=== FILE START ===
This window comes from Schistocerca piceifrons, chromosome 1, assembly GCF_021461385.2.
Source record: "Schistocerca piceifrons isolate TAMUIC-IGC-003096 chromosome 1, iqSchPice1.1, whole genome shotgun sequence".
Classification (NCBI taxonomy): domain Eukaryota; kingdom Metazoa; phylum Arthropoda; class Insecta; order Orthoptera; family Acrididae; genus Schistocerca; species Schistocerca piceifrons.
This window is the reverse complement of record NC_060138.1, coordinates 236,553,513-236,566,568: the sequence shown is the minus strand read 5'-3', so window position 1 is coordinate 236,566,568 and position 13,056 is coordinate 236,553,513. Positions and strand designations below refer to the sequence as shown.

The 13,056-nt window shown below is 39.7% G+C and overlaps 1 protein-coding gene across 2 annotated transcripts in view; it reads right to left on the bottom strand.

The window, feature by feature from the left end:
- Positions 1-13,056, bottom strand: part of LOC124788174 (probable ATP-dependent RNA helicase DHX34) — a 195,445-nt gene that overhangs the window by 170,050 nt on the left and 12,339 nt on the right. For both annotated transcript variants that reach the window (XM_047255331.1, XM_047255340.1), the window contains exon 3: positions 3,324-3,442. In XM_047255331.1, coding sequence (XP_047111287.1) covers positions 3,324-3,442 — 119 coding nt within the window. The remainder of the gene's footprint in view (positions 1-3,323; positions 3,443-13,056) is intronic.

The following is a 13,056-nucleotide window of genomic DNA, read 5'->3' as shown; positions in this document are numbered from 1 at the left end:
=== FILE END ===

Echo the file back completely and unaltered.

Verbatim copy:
This window comes from Schistocerca piceifrons, chromosome 1, assembly GCF_021461385.2.
Source record: "Schistocerca piceifrons isolate TAMUIC-IGC-003096 chromosome 1, iqSchPice1.1, whole genome shotgun sequence".
Classification (NCBI taxonomy): domain Eukaryota; kingdom Metazoa; phylum Arthropoda; class Insecta; order Orthoptera; family Acrididae; genus Schistocerca; species Schistocerca piceifrons.
This window is the reverse complement of record NC_060138.1, coordinates 236,553,513-236,566,568: the sequence shown is the minus strand read 5'-3', so window position 1 is coordinate 236,566,568 and position 13,056 is coordinate 236,553,513. Positions and strand designations below refer to the sequence as shown.

The 13,056-nt window shown below is 39.7% G+C and overlaps 1 protein-coding gene across 2 annotated transcripts in view; it reads right to left on the bottom strand.

The window, feature by feature from the left end:
- Positions 1-13,056, bottom strand: part of LOC124788174 (probable ATP-dependent RNA helicase DHX34) — a 195,445-nt gene that overhangs the window by 170,050 nt on the left and 12,339 nt on the right. For both annotated transcript variants that reach the window (XM_047255331.1, XM_047255340.1), the window contains exon 3: positions 3,324-3,442. In XM_047255331.1, coding sequence (XP_047111287.1) covers positions 3,324-3,442 — 119 coding nt within the window. The remainder of the gene's footprint in view (positions 1-3,323; positions 3,443-13,056) is intronic.

The following is a 13,056-nucleotide window of genomic DNA, read 5'->3' as shown; positions in this document are numbered from 1 at the left end: